Documents

  • paper4-2

    Final published version, 495 KB, PDF-document

DOI

We report on building a computational model of romantic relationships in a corpus of historical literary texts. We frame this task as a ranking problem in which, for a given character, we try to assign the highest rank to the character with whom (s)he is most likely to be romantically involved. As data we use a publicly available corpus of French 17th and 18th century plays (http://www.theatre-classique.fr/) which is well suited for this type of analysis because of the rich markup it provides (e.g. indications of characters speaking). We focus on distributional, so-called second-order features, which capture how speakers are contextually embedded in the texts. At a mean reciprocal rate (MRR) of 0.9 and MRR@1 of 0.81, our results are encouraging, suggesting that this approach might be successfully extended to other forms of social interactions in literature, such as antagonism or social power relations.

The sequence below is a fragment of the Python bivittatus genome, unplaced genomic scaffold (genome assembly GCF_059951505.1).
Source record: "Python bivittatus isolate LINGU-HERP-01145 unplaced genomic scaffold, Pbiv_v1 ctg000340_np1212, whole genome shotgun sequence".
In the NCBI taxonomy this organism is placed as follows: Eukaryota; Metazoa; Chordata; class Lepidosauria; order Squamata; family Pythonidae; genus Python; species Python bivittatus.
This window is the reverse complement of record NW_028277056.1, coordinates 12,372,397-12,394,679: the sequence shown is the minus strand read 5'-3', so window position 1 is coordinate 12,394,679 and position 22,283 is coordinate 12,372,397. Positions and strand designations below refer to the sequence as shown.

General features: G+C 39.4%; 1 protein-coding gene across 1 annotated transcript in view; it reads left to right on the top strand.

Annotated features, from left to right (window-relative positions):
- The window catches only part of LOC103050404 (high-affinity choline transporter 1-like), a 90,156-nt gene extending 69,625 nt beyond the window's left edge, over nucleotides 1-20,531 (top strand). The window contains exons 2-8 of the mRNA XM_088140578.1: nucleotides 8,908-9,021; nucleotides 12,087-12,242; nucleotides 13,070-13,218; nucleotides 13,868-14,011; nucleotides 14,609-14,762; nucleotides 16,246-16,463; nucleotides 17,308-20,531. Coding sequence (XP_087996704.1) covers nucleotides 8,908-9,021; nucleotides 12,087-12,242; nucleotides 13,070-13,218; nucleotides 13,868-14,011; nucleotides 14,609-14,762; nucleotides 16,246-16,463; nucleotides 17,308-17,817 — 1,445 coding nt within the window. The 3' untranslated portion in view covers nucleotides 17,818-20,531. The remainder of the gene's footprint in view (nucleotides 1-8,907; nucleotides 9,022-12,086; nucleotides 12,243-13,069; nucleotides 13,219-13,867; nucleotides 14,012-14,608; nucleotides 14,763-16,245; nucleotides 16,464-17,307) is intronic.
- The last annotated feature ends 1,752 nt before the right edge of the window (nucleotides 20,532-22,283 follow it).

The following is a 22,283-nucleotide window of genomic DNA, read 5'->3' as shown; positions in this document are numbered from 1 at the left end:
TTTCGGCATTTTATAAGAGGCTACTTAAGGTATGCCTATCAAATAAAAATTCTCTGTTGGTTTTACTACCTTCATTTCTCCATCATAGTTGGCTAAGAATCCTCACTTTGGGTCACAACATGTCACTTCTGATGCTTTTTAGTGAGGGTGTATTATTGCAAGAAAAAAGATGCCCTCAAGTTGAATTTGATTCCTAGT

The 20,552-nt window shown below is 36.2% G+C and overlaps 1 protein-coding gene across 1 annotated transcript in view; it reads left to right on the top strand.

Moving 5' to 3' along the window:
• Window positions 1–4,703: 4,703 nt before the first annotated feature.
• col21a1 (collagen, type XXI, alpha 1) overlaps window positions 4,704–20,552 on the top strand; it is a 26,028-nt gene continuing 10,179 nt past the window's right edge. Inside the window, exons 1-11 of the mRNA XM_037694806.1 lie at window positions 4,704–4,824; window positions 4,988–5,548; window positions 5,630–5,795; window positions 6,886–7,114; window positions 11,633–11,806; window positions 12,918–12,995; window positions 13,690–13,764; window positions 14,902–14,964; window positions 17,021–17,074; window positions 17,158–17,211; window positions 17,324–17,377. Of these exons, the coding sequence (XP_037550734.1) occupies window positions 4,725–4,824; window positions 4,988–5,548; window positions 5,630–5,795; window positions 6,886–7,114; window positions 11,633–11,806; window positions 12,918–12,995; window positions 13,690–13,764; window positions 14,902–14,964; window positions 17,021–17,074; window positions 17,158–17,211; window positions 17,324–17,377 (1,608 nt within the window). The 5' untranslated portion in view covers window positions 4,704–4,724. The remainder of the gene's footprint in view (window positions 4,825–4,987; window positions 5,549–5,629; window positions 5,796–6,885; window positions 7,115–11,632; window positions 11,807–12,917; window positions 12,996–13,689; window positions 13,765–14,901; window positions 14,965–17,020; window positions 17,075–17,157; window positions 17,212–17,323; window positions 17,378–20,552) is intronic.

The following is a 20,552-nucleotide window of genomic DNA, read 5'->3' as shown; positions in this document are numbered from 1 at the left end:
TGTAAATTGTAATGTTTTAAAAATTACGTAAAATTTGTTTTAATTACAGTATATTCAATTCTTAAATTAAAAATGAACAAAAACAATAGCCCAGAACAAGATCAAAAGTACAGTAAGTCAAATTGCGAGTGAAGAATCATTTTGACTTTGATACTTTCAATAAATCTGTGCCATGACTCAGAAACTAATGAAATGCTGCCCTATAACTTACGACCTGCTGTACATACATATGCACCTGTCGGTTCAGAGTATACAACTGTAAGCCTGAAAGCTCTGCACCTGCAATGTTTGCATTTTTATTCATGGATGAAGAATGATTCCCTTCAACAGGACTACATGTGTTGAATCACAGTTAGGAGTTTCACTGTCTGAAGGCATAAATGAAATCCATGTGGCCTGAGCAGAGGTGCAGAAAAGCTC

Original languageEnglish
Title of book/volumeProceedings of the Workshop on Computational Models of Narrative (CMN’15)
EditorsMark Finlayson, Ben Miller, Antonio Lieto, Remi Ronfard
Place of PublicationAtlanta, U.S.A
PublisherOASICS Schloss Dagstuhl – Leibniz-Zentrum für Informatik, Dagstuhl Publishing, Germany
Pages98–107
Number of pages9
DOI
Publication statusPublished - May 2015

Publication series

NameOpenAccess Series in Informatics
PublisherOASICS Schloss Dagstuhl – Leibniz-Zentrum für Informatik, Dagstuhl Publishing, Germany

    Research areas

  • French drama, social relations, social network, neural network, representation learning

ID: 1057317